Elk damage farms

Not far from where the elk grazed in a pasture in the early morning, Eileen and Randy Good have worked as dairy farmers and cattle ranchers for more than four decades. The Goods both grew up in Skagit Valley.

Now, Eileen Good says, the elk are “making it impossible for us to survive as a farmer.”

She says the elk knock down fences, eat up pastures and destroy crops.

“I figure we have lost like $36,000 a year due to the elk crossing and wrecking the fences all the time,” Randy Good says.

He points to a Skagit County Assessor’s report that says elk are causing $1.4 million of damage in the valley every year. That number relies on farmers self-reporting the damage, but no one doubts the loss is real and widespread.

Bill Schmidt is president of the Skagit Valley Farm Bureau. He objects to any tribal involvement in elk management.

Randy and Aileen Good have farmed in Skagit Valley for four decades. They say elk have damaged their farm and farm equipment.

Megan Farmer/KUOW

“I mean, it’s like one percent or less of our population is controlling the management of the elk,” he says, “and it doesn’t seem right.”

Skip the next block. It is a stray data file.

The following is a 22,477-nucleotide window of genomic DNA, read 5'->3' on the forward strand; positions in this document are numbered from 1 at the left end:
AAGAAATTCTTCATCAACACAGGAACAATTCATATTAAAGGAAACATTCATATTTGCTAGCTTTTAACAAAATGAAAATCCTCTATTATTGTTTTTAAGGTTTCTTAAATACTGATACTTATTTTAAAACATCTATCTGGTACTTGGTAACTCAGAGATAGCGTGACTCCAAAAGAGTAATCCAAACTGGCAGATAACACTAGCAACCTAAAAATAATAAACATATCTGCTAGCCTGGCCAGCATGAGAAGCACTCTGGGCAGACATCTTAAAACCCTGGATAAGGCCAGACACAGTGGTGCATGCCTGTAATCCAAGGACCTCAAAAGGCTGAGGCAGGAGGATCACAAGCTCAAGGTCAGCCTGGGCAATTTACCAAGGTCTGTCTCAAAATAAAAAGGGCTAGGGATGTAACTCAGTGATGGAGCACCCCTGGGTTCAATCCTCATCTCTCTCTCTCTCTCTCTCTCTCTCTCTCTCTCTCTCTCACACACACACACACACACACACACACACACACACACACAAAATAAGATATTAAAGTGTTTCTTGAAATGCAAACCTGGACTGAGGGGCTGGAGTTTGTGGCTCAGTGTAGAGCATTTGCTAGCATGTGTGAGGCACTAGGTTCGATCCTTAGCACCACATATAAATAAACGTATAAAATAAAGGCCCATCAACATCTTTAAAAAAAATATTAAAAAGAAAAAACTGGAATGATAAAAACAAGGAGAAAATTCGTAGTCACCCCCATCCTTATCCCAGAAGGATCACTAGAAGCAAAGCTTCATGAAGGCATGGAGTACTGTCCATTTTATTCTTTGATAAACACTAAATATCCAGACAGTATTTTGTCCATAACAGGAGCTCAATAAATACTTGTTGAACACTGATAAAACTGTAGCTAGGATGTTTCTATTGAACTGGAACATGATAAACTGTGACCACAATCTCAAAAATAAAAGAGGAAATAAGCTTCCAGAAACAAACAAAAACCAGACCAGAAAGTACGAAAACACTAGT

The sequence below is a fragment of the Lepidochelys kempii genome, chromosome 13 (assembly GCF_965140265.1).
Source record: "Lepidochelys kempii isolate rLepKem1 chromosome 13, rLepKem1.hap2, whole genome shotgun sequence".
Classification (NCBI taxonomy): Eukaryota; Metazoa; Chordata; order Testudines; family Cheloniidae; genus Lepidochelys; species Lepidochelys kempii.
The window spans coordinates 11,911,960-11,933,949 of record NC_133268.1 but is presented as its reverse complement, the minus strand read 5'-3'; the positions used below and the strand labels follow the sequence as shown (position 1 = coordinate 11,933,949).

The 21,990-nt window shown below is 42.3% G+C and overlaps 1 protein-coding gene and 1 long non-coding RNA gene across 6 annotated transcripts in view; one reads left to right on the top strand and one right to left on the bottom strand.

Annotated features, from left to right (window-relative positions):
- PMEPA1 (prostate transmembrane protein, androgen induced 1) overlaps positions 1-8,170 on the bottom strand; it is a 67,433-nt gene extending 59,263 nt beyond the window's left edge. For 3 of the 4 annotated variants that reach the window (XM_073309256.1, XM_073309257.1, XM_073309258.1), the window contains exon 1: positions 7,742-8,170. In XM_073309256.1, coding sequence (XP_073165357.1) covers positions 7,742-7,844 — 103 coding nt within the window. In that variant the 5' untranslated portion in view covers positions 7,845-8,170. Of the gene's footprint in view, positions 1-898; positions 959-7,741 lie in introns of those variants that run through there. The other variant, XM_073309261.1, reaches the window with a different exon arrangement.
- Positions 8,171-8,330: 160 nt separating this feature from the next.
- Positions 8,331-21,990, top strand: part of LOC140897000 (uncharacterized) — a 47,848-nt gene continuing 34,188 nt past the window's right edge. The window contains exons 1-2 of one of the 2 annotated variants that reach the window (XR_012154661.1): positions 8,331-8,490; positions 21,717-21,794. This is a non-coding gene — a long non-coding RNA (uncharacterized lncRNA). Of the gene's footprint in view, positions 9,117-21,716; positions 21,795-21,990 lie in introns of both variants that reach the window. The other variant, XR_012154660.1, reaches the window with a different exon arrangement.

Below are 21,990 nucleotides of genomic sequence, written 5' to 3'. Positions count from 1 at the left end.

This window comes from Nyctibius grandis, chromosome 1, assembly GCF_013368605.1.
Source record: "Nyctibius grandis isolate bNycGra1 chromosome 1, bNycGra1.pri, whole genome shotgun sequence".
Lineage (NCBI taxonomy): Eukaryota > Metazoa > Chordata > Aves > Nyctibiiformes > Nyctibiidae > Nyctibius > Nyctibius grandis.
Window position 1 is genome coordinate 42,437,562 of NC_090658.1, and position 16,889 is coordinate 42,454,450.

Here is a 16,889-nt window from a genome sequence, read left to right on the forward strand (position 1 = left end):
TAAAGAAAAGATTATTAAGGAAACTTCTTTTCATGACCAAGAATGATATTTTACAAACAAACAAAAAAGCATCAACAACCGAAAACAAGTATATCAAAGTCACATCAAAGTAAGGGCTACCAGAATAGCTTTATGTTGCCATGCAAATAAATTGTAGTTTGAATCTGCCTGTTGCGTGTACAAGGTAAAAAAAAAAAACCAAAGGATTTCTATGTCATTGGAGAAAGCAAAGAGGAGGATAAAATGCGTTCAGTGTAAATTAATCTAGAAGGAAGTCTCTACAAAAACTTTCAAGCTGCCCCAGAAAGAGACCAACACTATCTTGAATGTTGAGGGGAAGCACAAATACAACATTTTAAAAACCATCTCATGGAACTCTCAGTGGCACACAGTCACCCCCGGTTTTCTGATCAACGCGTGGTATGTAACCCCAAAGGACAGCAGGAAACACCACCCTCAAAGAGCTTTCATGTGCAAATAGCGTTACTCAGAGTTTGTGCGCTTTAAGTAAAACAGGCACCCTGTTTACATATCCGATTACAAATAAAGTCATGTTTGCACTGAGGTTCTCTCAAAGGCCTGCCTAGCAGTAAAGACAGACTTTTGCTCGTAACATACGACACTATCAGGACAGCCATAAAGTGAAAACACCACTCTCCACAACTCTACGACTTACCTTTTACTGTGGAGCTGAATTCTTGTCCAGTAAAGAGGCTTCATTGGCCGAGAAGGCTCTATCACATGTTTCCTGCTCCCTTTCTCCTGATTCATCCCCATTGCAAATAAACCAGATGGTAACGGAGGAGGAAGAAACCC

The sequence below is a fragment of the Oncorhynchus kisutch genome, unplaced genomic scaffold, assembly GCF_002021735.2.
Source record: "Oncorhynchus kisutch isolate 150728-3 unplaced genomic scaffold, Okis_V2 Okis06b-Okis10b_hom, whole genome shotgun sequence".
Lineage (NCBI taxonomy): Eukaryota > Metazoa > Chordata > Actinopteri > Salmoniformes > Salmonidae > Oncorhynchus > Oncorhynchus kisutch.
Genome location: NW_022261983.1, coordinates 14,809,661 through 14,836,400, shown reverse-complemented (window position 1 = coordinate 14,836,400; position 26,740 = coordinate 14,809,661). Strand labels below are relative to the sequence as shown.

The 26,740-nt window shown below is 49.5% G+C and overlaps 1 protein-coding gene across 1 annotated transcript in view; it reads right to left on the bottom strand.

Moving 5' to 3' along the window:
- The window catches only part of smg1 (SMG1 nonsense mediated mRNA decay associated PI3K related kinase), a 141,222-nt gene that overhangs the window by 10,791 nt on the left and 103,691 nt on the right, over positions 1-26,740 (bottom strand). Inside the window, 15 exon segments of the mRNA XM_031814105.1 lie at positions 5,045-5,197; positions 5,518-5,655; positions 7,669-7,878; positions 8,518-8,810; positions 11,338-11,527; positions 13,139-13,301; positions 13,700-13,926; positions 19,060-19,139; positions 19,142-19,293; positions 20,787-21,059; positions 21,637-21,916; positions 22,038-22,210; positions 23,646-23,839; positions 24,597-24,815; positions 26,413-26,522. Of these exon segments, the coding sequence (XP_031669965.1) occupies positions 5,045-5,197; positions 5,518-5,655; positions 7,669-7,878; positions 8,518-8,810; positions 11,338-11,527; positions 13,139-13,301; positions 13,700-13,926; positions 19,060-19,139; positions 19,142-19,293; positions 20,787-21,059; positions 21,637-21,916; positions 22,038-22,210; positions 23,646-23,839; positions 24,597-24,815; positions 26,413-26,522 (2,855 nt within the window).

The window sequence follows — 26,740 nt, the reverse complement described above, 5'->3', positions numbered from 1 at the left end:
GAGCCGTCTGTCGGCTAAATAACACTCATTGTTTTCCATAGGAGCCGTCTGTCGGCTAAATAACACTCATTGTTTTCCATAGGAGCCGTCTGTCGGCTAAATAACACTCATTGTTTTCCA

Historians say Native Americans in the Pacific Northwest have hunted elk for thousands of years. Still, Schmidt maintains white settlers in the early 1900s said there weren’t many Native Americans in Skagit Valley.

And those who were there, he says, “They were not into deer and elk. They were basically fishermen.”

Historians say that claim is incorrect.

But, for Schmidt, this is about something beyond the specifics of deer and elk and fish.

“They’re claiming all these rights because it’s an easy way to have extra rights,” he says. “I think they should be more forthright and try and be — to me — more American.”

The Washington Department of Fish and Wildlife is trying to bridge the divide by keeping elk away from farms, reimbursing farmers for losses and shooting problematic animals.

Wildlife officials will be spending the next three months counting and collaring the Skagit Valley’s elk. Their goal is to minimize conflict while also growing the herd to a more robust population.

Tribal member Scott Schuyler says compromise is difficult because of the pervasive belief that neither elk nor tribes belong in the valley.

“We made this deal with the United States,” Schuyler says. “It was like, ‘OK, well, you’re giving up your land, but, you know what? We’ll let you continue fishing and hunting.'”

“Those same rights are under attack.”

25 horses seized in Enumclaw after allegations of abuse

25 horses seized in Enumclaw after allegations of abuse